To Do: Discover My Roots In Greci, Italy

Today is my mother’s birthday and, being a good Italian family, we celebrated yesterday at the Sunday Family Dinner.  I made fresh pasta and sugo and gave my mother her birthday gift: two flights for her and my dad to meet me in Italy for Christmas.

My mom has always been interested in her family genealogy but has never been to Europe, much less Italy.  All four of her grandparents immigrated from Italy to Ohio in the early 1900′s.  Some of them we don’t know a lot about but we know that my grandmother’s father, Leonardo Panella, came from a small village on top of a hill between Bari and Naples called “Greci”.  We’re going to rent a car and go there a few days before Christmas :)

The first mention of Greci is in 535 AD following an expedition of Southern Italy by Emperor Justinian.  It was destroyed by the Saracens in 908 AD and then rebuilt in 1039 AD by Count Potone as a trade stop between Abruzzo and Puglia.

My great, great-grandparents, Michele Panella and Vinceza Cerussi, lived in Greci, Italy.

But I can remember my mother saying since I was a kid that people from Greci are really Albanian, something I was never sure how I felt about.  I mean, how long do you have to be in a country, how many generations have to pass, before you become “of” that country?  Albanians settled in Greci after Alfonso V of Aragon, King of Naples, requested the help of Albanian general George Skanderbeg in 1448 AD to defeat French-supported insurgents.  Skanderbeg’s help was requested a second time by Alfonso’s son, Ferdinand I in 1458 AD.  To set up a barrier of defense from any straggling troops coming from north or south, an Albanian squadron put roots in Greci, which had a perfect strategic position, and soon the King of Naples officially bequeathed them the land (as well as a few dozen other villages where Albanian troops had settled) in gratitude for their support.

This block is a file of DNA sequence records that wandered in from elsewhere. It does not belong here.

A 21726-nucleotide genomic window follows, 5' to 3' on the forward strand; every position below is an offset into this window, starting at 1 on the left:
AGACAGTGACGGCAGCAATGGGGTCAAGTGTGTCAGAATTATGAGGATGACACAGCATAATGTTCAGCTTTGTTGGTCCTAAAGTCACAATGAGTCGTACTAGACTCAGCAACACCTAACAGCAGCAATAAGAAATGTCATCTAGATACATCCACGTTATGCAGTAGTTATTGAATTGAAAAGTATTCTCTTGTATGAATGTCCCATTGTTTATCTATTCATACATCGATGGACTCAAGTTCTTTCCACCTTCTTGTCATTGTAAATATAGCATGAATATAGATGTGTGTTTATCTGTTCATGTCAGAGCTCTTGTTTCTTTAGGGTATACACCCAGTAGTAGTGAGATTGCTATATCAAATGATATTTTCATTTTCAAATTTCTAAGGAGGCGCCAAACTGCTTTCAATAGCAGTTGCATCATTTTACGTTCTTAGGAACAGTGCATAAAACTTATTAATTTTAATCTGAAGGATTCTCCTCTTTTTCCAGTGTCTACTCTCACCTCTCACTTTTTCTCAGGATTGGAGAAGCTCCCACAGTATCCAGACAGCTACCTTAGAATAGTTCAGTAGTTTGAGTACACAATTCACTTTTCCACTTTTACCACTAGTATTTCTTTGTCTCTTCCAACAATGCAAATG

My great-grandfather, Leonardo Panella, immigrated from Greci to Canton, OH in the early 1900′s, where he met his wife, Louise Semonella, who had also recently immigrated from Italy.

Greci had several thousand residents in the 1800′s, but in the early part of the 20th century a lot of the younger generation decided to immigrate to America (many, if not most, to Canton, Ohio).  Young people continued have continued to leave Greci over the decades in search of new work opportunities, and now there are only around 800 people living in this hilltop village.  There are some 17th century buildings remaining, but most of the town has been rebuilt following earthquakes in 1962 and 1980.

There’s a large group of “cousins” from Greci who have built web communities, chronicled visits back to the cittadina and hosted family reunions in Canton, Ohio (where it seems most immigrants from Greci settled).  You see the same surnames over and over: Pucci, Mazzarella, Norcia, Dioguardi, Pascarelli, Scrima.  My mom and her sister are going to the reunion this year, and I’m so excited for her to be able to say she’s going “back” to Greci in December! It means so much to me to be able to facilitate this experience for her – and for me! – even if my newfound Italian skills won’t help that much in a village that has been speaking an Albanian dialect for centuries.




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Italian Travel Planner and Italian Culture Enthusiast

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